As Chiefs general manager John Dorsey last February assessed Jamaal Charles’ progress from reconstructive knee surgery, he punctuated it with a term he reserves for those he reveres.
“I mean, the guy is an extremely talented player. Love him to death, love how dirty tough he is,” Dorsey said then. “I mean, yeah, he’s a Chief.”
That’s still true, and it always will be — even if practically speaking, Charles no longer is as of Tuesday:
The team he infused with a running style both majestic and fierce released him after back-to-back injury-ravaged seasons made his future at 30 more of a risk than the Chiefs wanted to take with a $7 million salary figure looming over this last year of his contract.
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They may or may not come to regret the decision, which to many had become a foregone conclusion between natural questions about his future durability and an apparent disconnect between the camps that led Charles to post a blog late last season challenging the way the Chiefs had portrayed the circumstances of his latest knee injury.
But the fact that the announcement comes on the very day the Chiefs reached a six-year, $78 million deal with safety Eric Berry is a fine reminder that the Chiefs, like every team, face many complicated decisions to reconcile about the best ways to spend their money.
It wasn’t one or the other, of course, but it is all part of the Rubik’s Cube reality of what Dorsey — an economics and political science major at Connecticut — likes to call the “fiduciary responsibility” of the job.
Just the same, it’s a shame.
Even decades after the golden years of fandom when you might reasonably hope your favorite players would stay in one city — your city — for their entire careers, some athletes become so entwined with why and how you identify with a team that it’s depressing to see them go.
There is so much to admire and even love about Charles, and it only starts with his Chiefs-record 7,260 career rushing yards and 5.5 yard-per-carry average that is the best in NFL history among running backs.
It’s more about how Charles came by those numbers, numbers that eclipse immortals of the game such as Jim Brown (5.2), Gale Sayers (5.0) and Barry Sanders (5.0).
It’s about sincerity, which seems in short supply these days.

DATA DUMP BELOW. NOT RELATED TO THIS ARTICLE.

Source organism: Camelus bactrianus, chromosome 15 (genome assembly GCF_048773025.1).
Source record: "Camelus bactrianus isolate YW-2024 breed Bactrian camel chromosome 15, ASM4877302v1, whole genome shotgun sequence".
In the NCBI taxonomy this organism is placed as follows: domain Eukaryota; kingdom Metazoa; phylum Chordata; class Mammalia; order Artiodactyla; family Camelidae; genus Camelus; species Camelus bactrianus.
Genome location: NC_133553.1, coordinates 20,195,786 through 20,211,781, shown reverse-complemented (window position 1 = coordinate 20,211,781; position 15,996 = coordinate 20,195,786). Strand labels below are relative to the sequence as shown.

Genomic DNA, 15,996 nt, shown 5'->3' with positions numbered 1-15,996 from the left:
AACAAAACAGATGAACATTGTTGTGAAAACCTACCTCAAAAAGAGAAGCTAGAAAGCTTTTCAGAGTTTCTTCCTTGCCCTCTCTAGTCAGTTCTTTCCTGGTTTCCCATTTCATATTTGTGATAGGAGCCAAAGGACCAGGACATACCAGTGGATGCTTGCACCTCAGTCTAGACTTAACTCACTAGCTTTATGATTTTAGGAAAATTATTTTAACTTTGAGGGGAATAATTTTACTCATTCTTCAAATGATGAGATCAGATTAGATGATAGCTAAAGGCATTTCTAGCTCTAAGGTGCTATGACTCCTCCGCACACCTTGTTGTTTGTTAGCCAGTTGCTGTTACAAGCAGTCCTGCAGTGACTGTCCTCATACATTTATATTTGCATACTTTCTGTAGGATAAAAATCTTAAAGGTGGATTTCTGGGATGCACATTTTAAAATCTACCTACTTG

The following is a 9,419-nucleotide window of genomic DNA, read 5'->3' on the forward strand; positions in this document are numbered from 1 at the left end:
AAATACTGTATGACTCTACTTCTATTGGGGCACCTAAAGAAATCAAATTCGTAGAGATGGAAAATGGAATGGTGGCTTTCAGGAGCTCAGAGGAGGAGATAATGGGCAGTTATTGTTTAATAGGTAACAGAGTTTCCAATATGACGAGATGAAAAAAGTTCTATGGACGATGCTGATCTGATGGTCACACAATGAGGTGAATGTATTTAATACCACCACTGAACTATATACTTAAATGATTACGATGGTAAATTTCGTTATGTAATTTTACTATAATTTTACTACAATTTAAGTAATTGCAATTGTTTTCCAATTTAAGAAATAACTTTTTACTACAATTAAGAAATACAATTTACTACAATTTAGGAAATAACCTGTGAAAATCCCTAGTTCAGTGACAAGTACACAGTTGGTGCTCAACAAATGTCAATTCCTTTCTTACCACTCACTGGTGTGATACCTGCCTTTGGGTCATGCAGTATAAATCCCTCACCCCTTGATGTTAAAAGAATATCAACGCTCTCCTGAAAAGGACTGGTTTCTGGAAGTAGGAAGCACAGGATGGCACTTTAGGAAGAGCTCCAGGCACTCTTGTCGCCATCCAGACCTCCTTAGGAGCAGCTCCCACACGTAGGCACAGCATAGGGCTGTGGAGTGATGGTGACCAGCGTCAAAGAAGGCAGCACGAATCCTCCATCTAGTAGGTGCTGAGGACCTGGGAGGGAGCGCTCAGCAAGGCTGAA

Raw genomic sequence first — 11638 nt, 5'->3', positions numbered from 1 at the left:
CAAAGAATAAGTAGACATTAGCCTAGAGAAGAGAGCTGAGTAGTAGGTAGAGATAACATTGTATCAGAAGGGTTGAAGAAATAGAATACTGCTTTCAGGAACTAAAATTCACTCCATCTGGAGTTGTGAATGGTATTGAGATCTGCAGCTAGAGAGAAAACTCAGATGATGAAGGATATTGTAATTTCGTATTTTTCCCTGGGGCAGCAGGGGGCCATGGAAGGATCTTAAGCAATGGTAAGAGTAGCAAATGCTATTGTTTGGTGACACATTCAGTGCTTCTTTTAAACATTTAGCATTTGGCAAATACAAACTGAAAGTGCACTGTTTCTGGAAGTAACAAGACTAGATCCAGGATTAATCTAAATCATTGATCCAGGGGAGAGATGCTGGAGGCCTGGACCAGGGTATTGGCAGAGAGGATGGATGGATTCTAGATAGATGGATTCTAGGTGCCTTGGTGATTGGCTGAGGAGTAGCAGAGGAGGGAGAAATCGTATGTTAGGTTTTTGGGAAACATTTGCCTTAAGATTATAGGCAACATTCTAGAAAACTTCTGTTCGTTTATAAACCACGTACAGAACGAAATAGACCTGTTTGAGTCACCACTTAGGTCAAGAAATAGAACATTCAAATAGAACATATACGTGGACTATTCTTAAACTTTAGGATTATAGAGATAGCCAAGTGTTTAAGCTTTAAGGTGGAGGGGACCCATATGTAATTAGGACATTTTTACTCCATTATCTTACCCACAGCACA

First, there is the pure sincerity in his relentlessness on the field, a trait that honors the game … even as his unyielding way gives pause to worry about his future as we learn more about the nature of head injuries and knowing Charles has absorbed even apparently sub-concussive hits that left him experiencing flashbacks from childhood and “light buzzes” around his eyes in a 2014 game against San Diego.
Because of moments like that, and the mystery of how many other such psychedelic episodes football has inflicted on him, it wouldn’t be so bad to see him retire now without ever wearing another NFL uniform other than the one he’s been in since the Chiefs drafted him from the University of Texas in the third round of the 2008 NFL Draft.
That’s also because he’s such an easy man to care about, one who acts and speaks from the heart as much as he plays with that guiding him, one who felt compelled to be baptized anew last year and found himself thereafter rededicated to time with his family.
You can see his soul, too, in the gratitude running backs Charcandrick West and Spencer Ware — a pair who helped make Charles expendable — feel for Charles’ encouragement and tutelage.
That nurturing presence helps explain why even a 2016 rookie defensive lineman Chris Jones felt the need to take to Twitter to call Charles “one of the most inspirational individuals” he’d ever known.
But maybe what really will make Charles enduringly endearing to Chiefs fans is how this all came about from humble roots in Port Arthur, Texas, where as a child he was bullied because of a learning disability.
In elementary school, he became afraid to raise his hand in class, because people would laugh at him, said aunt Arlene LeBlanc, with whom he would live during his adolescence.
He often cried himself to sleep as a young child, asking, “Why me?”
But through a combination of special education classes and reading the Bible aloud to Aunt Arlene, structure and calm began to come to Charles.
Then there was that day in 1996 when his class went on a field trip to the Special Olympics, where Charles won multiple events in a competition that divides kids with intellectual disabilities and cognitive delays into equitable groups by age, gender and ability.
That’s what led to a surge of new emotional strength that propelled Charles into an elite athletic level, and it explains his ongoing allegiance to and support of the program that was most visible when he agreed to administer the athletes’ oath at the 2015 Special Olympics World Games in Los Angeles.
Charles began by saying he had been asked to talk about courage but couldn’t without “talking about fear.”
“People made fun of me. They said I would never go anywhere,” he said. “But I learned I can fly. …
“When I competed in the Special Olympics, I found out just how fast I was. I stood high on the podium, getting the gold medal in track and field. And when I found out just how fast I was, I was blessed with a new confidence.
“The confidence turned to courage, the courage to be the best that I can be every day.”
Asked by The Star later that summer about his speech, Charles said, “I was just trying to inspire people and give back to the people who are going through things in life. That’s what it’s about, man.”
All of that and more is why “he’ll always be a part of the Chiefs family,” as CEO and chairman Clark Hunt put it in a statement on Tuesday that also hinted at his inevitable future in the Ring of Honor.
After all, he’s a Chief … even as he leaves for now.